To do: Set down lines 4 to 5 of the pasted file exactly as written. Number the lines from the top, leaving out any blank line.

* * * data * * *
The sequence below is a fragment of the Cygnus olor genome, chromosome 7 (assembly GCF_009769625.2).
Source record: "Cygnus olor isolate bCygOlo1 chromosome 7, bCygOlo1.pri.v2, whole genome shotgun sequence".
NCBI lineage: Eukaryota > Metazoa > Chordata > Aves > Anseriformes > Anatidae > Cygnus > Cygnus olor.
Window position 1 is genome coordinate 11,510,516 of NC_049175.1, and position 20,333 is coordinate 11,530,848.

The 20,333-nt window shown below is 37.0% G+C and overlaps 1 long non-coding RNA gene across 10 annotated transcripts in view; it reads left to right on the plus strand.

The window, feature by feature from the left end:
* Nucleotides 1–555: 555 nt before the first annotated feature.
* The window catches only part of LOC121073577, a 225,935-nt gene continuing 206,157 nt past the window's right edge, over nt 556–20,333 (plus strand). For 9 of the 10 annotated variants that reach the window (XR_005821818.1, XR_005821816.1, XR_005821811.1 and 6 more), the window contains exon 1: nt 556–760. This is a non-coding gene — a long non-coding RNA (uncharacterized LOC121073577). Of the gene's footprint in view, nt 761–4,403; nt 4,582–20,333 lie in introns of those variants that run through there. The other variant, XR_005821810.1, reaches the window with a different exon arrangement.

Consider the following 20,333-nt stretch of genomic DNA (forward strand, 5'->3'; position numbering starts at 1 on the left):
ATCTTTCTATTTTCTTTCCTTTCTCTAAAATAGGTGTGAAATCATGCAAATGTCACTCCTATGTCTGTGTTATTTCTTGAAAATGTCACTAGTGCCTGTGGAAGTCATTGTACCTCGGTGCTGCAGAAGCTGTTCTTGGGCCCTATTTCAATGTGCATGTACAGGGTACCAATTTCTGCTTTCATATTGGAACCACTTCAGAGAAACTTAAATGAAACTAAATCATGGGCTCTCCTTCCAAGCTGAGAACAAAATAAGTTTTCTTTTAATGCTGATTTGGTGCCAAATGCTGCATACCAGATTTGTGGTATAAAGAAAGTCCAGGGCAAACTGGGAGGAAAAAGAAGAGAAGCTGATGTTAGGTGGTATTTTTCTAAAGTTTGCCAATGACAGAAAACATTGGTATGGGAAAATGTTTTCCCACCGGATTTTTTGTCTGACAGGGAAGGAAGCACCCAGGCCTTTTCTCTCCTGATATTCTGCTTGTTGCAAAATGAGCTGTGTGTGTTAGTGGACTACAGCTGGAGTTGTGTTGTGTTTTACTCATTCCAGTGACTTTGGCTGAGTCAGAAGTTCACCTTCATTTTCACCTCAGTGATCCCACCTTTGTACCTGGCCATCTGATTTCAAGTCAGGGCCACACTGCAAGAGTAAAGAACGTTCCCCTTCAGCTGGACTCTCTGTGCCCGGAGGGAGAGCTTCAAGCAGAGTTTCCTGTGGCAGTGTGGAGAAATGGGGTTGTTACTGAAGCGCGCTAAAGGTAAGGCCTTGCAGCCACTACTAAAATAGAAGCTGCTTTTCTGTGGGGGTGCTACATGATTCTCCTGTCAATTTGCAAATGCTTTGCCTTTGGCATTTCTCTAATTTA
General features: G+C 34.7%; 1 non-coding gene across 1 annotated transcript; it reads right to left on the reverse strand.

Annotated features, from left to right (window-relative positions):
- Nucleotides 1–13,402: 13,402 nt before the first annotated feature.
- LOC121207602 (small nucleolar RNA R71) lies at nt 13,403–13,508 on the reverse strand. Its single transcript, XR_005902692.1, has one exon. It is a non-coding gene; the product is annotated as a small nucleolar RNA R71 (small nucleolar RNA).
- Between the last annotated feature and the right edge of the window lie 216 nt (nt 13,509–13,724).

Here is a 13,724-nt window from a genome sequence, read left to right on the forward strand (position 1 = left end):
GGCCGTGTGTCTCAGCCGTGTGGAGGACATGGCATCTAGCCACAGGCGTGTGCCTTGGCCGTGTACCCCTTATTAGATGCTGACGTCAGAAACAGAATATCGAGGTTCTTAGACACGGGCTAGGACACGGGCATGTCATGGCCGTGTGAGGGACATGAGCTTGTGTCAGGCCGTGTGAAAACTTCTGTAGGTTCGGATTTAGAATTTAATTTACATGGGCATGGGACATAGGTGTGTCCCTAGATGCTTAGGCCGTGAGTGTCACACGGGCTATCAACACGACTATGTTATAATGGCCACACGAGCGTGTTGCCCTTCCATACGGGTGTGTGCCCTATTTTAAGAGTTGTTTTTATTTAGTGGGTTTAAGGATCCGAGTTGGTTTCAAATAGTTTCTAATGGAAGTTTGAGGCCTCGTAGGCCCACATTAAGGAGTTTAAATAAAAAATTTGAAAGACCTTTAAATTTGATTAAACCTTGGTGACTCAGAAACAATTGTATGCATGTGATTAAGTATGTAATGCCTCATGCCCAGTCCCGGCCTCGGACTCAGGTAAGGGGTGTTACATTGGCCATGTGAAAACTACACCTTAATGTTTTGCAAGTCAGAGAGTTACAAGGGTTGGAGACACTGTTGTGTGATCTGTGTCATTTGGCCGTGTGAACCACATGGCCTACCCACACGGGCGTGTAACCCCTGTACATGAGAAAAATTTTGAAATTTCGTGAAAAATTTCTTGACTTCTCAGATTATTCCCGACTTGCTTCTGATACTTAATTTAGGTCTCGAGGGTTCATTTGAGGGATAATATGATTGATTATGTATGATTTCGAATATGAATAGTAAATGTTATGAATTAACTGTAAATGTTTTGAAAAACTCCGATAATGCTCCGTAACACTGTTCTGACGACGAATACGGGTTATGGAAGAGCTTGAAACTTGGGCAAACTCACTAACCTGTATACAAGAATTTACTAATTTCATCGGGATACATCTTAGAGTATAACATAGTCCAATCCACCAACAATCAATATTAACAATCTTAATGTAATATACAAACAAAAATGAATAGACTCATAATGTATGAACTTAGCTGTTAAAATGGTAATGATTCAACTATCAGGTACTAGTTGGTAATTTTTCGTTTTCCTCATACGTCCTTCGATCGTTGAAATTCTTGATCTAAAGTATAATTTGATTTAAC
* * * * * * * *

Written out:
Window position 1 is genome coordinate 11,510,516 of NC_049175.1, and position 20,333 is coordinate 11,530,848.

The 20,333-nt window shown below is 37.0% G+C and overlaps 1 long non-coding RNA gene across 10 annotated transcripts in view; it reads left to right on the plus strand.